Handling Insider Threats using Self-Adaptive Authorization

Insider threat is an ever-growing concern for governments and private organizations, as evident in recent high profile cases covered in the media. Our research aims to provide an automatic means to handling insider threat, by identifying anomalies in trusted user behaviour, and responding to insider threats by adapting a user's ability to access. For example, restricting a malicious user's access to critical resources.

Our particular focus is the design of the Self-Adaptive Authorization Framework (SAAF). The SAAF framework lays down the foundations for adaptive authorization, whereby authorization infrastructures are capable of responding to anomalies synonymous to insider threat, with the intent of preventing the continuation of an identified threat.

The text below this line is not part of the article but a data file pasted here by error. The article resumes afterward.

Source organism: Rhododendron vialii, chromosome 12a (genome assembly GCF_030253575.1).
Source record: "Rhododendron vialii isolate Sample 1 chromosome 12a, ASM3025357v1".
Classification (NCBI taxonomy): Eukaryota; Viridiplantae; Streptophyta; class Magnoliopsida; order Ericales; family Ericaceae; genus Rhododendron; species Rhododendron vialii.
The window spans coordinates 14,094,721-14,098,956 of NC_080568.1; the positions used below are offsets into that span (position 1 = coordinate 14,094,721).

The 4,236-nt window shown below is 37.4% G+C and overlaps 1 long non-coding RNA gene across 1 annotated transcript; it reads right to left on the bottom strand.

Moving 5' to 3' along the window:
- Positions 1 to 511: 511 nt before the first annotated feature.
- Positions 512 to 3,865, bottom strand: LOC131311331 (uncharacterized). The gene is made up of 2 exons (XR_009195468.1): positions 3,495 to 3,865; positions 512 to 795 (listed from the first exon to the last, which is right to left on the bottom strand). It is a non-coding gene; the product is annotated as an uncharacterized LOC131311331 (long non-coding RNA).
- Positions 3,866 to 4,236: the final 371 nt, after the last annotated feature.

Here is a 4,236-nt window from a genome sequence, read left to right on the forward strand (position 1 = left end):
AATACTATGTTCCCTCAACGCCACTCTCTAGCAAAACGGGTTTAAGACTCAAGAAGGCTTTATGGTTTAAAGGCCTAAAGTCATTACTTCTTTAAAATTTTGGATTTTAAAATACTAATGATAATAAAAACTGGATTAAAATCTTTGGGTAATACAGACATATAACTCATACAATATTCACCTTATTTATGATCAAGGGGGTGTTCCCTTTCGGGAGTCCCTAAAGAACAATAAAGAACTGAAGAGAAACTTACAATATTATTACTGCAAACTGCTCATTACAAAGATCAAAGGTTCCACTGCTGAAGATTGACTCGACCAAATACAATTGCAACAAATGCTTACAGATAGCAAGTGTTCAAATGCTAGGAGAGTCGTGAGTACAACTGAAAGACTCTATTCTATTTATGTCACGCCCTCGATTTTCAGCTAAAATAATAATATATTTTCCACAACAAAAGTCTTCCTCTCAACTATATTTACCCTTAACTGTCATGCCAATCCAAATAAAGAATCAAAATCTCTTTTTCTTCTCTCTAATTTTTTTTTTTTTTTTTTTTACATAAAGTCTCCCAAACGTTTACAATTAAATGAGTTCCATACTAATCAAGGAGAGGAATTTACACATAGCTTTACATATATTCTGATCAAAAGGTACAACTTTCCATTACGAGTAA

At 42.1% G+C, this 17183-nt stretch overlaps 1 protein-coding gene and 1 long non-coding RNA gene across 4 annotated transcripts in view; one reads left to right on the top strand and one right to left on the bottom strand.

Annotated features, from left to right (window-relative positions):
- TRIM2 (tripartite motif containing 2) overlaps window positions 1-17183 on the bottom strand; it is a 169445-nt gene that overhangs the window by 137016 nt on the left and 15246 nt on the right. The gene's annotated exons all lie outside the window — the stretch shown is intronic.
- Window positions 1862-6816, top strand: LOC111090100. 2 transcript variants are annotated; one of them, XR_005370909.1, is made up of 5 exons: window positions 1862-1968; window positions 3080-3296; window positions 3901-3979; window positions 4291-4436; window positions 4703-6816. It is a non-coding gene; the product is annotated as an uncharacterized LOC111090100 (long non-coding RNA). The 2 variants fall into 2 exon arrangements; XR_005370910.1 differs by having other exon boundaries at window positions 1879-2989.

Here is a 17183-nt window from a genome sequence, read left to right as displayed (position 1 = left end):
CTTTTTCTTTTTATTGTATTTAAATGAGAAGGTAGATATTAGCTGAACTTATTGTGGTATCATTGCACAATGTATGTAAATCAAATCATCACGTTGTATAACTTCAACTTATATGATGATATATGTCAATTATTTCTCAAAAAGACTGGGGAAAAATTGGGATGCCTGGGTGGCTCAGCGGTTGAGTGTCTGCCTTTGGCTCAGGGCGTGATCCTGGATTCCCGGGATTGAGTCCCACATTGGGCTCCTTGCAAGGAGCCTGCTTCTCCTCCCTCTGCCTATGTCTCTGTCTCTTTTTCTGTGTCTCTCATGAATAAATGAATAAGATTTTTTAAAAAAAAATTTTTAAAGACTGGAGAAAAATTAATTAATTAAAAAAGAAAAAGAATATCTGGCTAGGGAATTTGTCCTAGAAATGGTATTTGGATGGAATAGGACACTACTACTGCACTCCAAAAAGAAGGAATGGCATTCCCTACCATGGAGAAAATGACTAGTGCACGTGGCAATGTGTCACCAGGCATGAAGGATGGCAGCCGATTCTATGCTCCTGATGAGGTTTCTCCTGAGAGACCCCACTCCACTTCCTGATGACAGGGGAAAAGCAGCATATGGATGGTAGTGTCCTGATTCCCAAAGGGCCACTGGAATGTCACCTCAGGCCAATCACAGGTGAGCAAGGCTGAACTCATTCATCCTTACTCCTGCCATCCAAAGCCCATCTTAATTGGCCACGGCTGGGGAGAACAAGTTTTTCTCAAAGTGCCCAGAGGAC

A prototype implementation of SAAF has been deployed as part of a federated authorization infrastructure, composed of an ABAC/XACML authorization service (PERMIS), SimpleSAML identity providers, and our SAAF autonomic controller. The SAAF autonomic controller implements a MAPE-K (Monitor, Analyse, Plan, Execute) feedback loop, which monitors the execution of a target authorization infrastructure, analyses for non-conventional operational states (that contain anomalous user behavior) and adapts authorization constraints to halt such anomalous behavior.

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This research is a collaboration based at the University of Kent, Canterbury, UK.